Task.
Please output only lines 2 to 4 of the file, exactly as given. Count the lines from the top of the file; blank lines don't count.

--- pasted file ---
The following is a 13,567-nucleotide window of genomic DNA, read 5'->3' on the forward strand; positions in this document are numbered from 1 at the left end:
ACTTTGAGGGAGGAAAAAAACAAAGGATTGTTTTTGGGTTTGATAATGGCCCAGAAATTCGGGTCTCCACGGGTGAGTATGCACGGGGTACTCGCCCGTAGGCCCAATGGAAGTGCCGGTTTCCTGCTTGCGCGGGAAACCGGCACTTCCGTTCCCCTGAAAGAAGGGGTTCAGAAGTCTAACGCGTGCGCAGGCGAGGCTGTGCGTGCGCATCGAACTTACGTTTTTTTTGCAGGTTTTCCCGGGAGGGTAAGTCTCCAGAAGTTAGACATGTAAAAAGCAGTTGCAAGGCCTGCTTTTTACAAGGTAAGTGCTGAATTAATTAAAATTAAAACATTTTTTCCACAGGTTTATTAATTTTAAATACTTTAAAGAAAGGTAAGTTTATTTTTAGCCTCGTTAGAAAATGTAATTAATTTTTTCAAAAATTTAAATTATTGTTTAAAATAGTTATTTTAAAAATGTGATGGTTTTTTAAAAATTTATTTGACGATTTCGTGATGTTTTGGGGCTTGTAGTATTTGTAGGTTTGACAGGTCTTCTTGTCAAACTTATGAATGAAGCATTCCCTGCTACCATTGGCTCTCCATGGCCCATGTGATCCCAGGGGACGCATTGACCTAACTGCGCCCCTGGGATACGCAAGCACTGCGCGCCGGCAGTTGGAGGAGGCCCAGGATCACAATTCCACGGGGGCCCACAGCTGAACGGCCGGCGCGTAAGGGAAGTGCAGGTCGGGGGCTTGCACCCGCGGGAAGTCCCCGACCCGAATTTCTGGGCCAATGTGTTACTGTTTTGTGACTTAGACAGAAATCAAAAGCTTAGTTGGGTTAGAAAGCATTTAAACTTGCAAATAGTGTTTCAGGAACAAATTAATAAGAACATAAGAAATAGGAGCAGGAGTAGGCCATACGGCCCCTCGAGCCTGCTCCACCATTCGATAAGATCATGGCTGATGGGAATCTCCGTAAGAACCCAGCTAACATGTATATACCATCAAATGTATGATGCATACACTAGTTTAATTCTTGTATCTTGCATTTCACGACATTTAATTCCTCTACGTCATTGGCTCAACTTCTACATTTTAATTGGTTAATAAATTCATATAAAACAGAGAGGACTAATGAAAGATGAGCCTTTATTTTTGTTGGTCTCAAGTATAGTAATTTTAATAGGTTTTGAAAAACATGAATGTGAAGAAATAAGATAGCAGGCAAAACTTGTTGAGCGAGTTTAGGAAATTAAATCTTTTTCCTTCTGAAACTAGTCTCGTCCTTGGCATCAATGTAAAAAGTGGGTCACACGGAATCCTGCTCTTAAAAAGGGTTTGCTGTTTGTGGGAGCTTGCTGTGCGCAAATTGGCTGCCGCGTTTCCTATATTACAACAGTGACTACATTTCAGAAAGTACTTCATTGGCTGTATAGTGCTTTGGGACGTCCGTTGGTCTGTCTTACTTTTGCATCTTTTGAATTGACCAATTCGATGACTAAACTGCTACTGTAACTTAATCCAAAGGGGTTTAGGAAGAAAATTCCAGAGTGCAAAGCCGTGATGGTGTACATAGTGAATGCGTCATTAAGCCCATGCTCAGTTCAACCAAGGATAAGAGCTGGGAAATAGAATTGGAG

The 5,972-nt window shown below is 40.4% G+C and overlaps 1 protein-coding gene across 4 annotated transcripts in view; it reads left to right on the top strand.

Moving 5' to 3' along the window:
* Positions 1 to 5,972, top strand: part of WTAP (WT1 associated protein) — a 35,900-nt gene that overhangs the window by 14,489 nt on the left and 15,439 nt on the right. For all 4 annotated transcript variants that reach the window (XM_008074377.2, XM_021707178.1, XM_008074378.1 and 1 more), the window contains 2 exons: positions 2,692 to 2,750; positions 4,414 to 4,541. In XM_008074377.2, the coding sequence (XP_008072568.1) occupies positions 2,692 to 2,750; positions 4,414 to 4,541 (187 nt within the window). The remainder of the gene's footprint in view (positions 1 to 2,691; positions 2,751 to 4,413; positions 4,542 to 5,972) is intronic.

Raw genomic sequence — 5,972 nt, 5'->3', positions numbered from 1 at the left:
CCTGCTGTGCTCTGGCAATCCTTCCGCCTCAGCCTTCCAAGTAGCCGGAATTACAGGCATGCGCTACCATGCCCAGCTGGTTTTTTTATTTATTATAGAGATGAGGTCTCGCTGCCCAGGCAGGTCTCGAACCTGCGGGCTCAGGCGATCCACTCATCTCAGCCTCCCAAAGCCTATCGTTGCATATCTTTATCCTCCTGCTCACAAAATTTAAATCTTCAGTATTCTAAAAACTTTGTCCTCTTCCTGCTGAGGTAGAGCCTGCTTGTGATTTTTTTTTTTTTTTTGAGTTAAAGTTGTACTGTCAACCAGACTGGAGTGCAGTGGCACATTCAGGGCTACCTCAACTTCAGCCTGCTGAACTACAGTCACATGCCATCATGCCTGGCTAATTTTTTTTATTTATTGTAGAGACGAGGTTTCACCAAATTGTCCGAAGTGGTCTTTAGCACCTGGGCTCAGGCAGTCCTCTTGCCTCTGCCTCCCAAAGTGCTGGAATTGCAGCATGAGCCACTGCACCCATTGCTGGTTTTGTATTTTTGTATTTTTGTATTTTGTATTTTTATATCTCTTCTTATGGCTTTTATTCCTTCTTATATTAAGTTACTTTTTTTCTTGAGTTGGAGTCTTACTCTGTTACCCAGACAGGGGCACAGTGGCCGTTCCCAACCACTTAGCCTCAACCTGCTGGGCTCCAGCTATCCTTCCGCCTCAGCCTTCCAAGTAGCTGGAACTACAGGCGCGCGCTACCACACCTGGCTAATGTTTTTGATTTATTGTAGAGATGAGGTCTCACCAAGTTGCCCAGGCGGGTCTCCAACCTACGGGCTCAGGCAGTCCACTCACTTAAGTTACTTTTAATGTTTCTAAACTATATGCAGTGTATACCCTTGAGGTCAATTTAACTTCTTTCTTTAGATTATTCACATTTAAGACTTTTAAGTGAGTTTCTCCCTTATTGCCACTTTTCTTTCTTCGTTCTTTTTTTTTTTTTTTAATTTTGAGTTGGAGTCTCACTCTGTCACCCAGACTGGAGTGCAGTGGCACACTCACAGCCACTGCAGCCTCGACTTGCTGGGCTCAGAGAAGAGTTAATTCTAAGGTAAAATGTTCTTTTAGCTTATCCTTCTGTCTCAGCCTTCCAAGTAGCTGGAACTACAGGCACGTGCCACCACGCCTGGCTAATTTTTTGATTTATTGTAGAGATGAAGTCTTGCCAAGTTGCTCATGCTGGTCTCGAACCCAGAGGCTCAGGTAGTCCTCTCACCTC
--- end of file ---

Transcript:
ACTTTGAGGGAGGAAAAAAACAAAGGATTGTTTTTGGGTTTGATAATGGCCCAGAAATTCGGGTCTCCACGGGTGAGTATGCACGGGGTACTCGCCCGTAGGCCCAATGGAAGTGCCGGTTTCCTGCTTGCGCGGGAAACCGGCACTTCCGTTCCCCTGAAAGAAGGGGTTCAGAAGTCTAACGCGTGCGCAGGCGAGGCTGTGCGTGCGCATCGAACTTACGTTTTTTTTGCAGGTTTTCCCGGGAGGGTAAGTCTCCAGAAGTTAGACATGTAAAAAGCAGTTGCAAGGCCTGCTTTTTACAAGGTAAGTGCTGAATTAATTAAAATTAAAACATTTTTTCCACAGGTTTATTAATTTTAAATACTTTAAAGAAAGGTAAGTTTATTTTTAGCCTCGTTAGAAAATGTAATTAATTTTTTCAAAAATTTAAATTATTGTTTAAAATAGTTATTTTAAAAATGTGATGGTTTTTTAAAAATTTATTTGACGATTTCGTGATGTTTTGGGGCTTGTAGTATTTGTAGGTTTGACAGGTCTTCTTGTCAAACTTATGAATGAAGCATTCCCTGCTACCATTGGCTCTCCATGGCCCATGTGATCCCAGGGGACGCATTGACCTAACTGCGCCCCTGGGATACGCAAGCACTGCGCGCCGGCAGTTGGAGGAGGCCCAGGATCACAATTCCACGGGGGCCCACAGCTGAACGGCCGGCGCGTAAGGGAAGTGCAGGTCGGGGGCTTGCACCCGCGGGAAGTCCCCGACCCGAATTTCTGGGCCAATGTGTTACTGTTTTGTGACTTAGACAGAAATCAAAAGCTTAGTTGGGTTAGAAAGCATTTAAACTTGCAAATAGTGTTTCAGGAACAAATTAATAAGAACATAAGAAATAGGAGCAGGAGTAGGCCATACGGCCCCTCGAGCCTGCTCCACCATTCGATAAGATCATGGCTGATGGGAATCTCCGTAAGAACCCAGCTAACATGTATATACCATCAAATGTATGATGCATACACTAGTTTAATTCTTGTATCTTGCATTTCACGACATTTAATTCCTCTACGTCATTGGCTCAACTTCTACATTTTAATTGGTTAATAAATTCATATAAAACAGAGAGGACTAATGAAAGATGAGCCTTTATTTTTGTTGGTCTCAAGTATAGTAATTTTAATAGGTTTTGAAAAACATGAATGTGAAGAAATAAGATAGCAGGCAAAACTTGTTGAGCGAGTTTAGGAAATTAAATCTTTTTCCTTCTGAAACTAGTCTCGTCCTTGGCATCAATGTAAAAAGTGGGTCACACGGAATCCTGCTCTTAAAAAGGGTTTGCTGTTTGTGGGAGCTTGCTGTGCGCAAATTGGCTGCCGCGTTTCCTATATTACAACAGTGACTACATTTCAGAAAGTACTTCATTGGCTGTATAGTGCTTTGGGACGTCCGTTGGTCTGTCTTACTTTTGCATCTTTTGAATTGACCAATTCGATGACTAAACTGCTACTGTAACTTAATCCAAAGGGGTTTAGGAAGAAAATTCCAGAGTGCAAAGCCGTGATGGTGTACATAGTGAATGCGTCATTAAGCCCATGCTCAGTTCAACCAAGGATAAGAGCTGGGAAATAGAATTGGAG

The 5,972-nt window shown below is 40.4% G+C and overlaps 1 protein-coding gene across 4 annotated transcripts in view; it reads left to right on the top strand.

Moving 5' to 3' along the window: